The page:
Train Sim World 2

Crossover

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I remember seeing a YT video of someone driving a 377 the wrong way down the track on East Coastway (signals did not stop them as the track wasn’t bi directional) and stopping in front of 377s behind them to couple the trains. This went on until they had a 16 car 377! Unfortunately they were not paying attention to the map after that and crashed into an 8 car unit.
I may try that! I did overshoot a station on there once, reversed back and into another train a bit too quickly :lol:
Very nice. Might I ask how you take a screenshot in TSW2 without the HUd being present and where these screenshots go?

Shift + F12 is the only way I got it to work - F12 doesn't seem to do much

They've then gone into C:\Users\<username>\Documents\My Games\TrainSimWorld2\Saved\Screenshots\WindowsNoEditor (assuming your documents are in C: )
NB: They can be pretty large files!
 
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Giugiaro

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In the case of Steam screenshots they go to:

C:\Program Files (x86)\Steam\userdata\***your Steam ID***\760\remote\1282590\screenshots

They take the resolution at which the game is being played.
 

Iskra

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I may try that! I did overshoot a station on there once, reversed back and into another train a bit too quickly :lol:


Shift + F12 is the only way I got it to work - F12 doesn't seem to do much

They've then gone into C:\Users\<username>\Documents\My Games\TrainSimWorld2\Saved\Screenshots\WindowsNoEditor (assuming your documents are in C: )
NB: They can be pretty large files!

Thank you!
 

Class465pacer

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Interesting to see the 375 and 465 will be added as well as HS1 with 395s. How much of the classic lines would there be, unless they plan to just let you run classic units on HS1?
 

Iskra

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Interesting to see the 375 and 465 will be added as well as HS1 with 395s. How much of the classic lines would there be, unless they plan to just let you run classic units on HS1?

They are quite simple editions to the game as we already have an electrostar and networker, to which the body shells are quite similar. You would be able to use them on the rather limited classic line and as well wherever else you wanted using the scenario planner. (East Coastway for example) Additionally, they will help with realism in terms of AI traffic.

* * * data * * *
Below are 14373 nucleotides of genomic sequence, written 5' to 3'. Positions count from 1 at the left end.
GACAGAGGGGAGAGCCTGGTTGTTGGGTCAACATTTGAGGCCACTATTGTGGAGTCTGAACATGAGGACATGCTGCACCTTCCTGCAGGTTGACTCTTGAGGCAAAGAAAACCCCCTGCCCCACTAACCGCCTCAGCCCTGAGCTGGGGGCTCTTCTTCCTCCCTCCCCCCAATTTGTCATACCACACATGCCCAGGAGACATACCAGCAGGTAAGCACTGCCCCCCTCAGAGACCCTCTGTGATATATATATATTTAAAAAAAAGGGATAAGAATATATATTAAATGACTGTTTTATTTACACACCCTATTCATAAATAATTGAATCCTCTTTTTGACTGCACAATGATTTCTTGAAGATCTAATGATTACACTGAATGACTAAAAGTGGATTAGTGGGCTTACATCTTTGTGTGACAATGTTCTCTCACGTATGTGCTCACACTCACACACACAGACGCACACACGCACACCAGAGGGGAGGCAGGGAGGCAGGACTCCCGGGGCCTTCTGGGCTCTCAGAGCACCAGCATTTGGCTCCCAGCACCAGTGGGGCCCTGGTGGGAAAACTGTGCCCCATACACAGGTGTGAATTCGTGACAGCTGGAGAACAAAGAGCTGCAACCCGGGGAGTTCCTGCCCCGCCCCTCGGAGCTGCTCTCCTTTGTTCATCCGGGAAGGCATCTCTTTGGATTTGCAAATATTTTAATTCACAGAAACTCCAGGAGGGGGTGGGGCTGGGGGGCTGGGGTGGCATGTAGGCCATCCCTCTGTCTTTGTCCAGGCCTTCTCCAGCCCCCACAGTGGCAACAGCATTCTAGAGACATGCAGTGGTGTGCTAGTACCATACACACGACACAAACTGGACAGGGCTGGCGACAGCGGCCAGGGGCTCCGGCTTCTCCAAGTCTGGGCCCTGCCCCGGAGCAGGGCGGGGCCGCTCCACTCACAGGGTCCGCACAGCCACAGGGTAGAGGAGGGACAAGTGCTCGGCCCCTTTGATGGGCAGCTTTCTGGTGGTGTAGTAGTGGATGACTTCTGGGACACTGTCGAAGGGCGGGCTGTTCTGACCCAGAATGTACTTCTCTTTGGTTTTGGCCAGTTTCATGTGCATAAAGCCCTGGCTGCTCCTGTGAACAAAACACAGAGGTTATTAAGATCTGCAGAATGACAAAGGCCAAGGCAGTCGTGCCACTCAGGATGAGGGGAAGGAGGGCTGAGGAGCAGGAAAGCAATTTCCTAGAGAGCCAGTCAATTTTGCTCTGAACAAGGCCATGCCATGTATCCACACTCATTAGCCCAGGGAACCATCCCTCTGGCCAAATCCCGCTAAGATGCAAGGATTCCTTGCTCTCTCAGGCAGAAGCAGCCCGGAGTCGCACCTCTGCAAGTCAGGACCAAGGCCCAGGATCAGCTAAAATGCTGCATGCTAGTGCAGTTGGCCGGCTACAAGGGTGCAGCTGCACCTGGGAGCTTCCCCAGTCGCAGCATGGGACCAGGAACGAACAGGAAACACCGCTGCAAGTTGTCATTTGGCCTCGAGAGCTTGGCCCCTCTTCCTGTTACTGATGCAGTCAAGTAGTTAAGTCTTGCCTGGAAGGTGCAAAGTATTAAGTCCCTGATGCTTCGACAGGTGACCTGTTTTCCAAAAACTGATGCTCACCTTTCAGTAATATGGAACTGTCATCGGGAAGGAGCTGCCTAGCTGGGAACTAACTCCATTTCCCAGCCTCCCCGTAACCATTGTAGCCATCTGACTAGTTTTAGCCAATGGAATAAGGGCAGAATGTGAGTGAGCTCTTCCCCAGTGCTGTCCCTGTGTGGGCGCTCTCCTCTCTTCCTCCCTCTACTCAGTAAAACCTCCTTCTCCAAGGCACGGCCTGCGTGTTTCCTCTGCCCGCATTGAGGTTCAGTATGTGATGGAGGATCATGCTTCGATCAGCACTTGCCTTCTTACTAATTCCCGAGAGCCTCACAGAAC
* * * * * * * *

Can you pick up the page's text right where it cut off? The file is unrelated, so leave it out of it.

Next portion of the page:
ainsworth74

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For those that are interested they showed off the Marseille - Avignon LGV route a few days ago on one of their live streams:


Due to be released this coming Thursday.

Have to say I thought it looked pretty good! I'm not sure I'll pick it up at launch as just thundering up and down the same piece of track can get a little dull but definitely think I'll pick it up at some stage just might need to wait for them to put it into one of their sales.
 

Iskra

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I think I'm going to get this one, it does look good, the TGV is classic traction and it's somewhere a bit different to travel in TSW2. I will probably hang back a couple of days to read some reviews however before purchasing.
 

Peter C

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Steam traction has been announced as upcoming in today's Roadmap Update: https://live.dovetailgames.com/live...06.455677908.1610282752-1539867974.1586850226

I reckon it will be a GWR Pannier on the West Somerset Railway Route, what does everyone else think it will be?
I've not been paying attention to anything TS (apart from Armstrong Powerhouse's Class 411 pack which looks lovely) or TSW and so this is an interesting surprise.
Having a quick look at this link: https://live.dovetailgames.com/live/train-sim-world/articles/article/bringing-steam-to-tsw2, it seems to me as if the steam they'll be bringing to the game might be more, to use their term, 'work-a-day' steam as it would have appeared in the 1950s/1960s. That would suggest to me potentially something like a Black Five, or an 8F, but a Pannier is a very good suggestion - I think they might start small and then work up to having steam-era routes and all sorts. Personally, I'd love to see a 'King', 'Castle', or 'Hall' for the GWR route out of Paddington for railtours or something like that. But that's just me wanting quality engines I assume :)
I wonder if the diesel fume effect they use at the moment would work better for steam than it does diesel?

-Peter

Quote from the above link:
Steam is coming to Train Sim World 2 and is currently in development.
Steam power is a very different experience to the diesels and electrics already available in the game. Getting it right as a player experience means understanding where those differences are and how it should feel to manage power on a more mechanical basis. We caught up with Dovetail Games’ founder, CEO and Chief Creative Officer Paul Jackson to get his insight into what the challenges are, and what we want to accomplish in bringing steam to Train Sim World.

- What are we looking for with a steam experience?
PJ: "I feel that all trains are wonderful things. I see people complaining about the Pacers running in the north of England but I love them. They might have been cold and noisy things but I’ve loved the times I've ridden on one, then again I didn't have to live with them every day.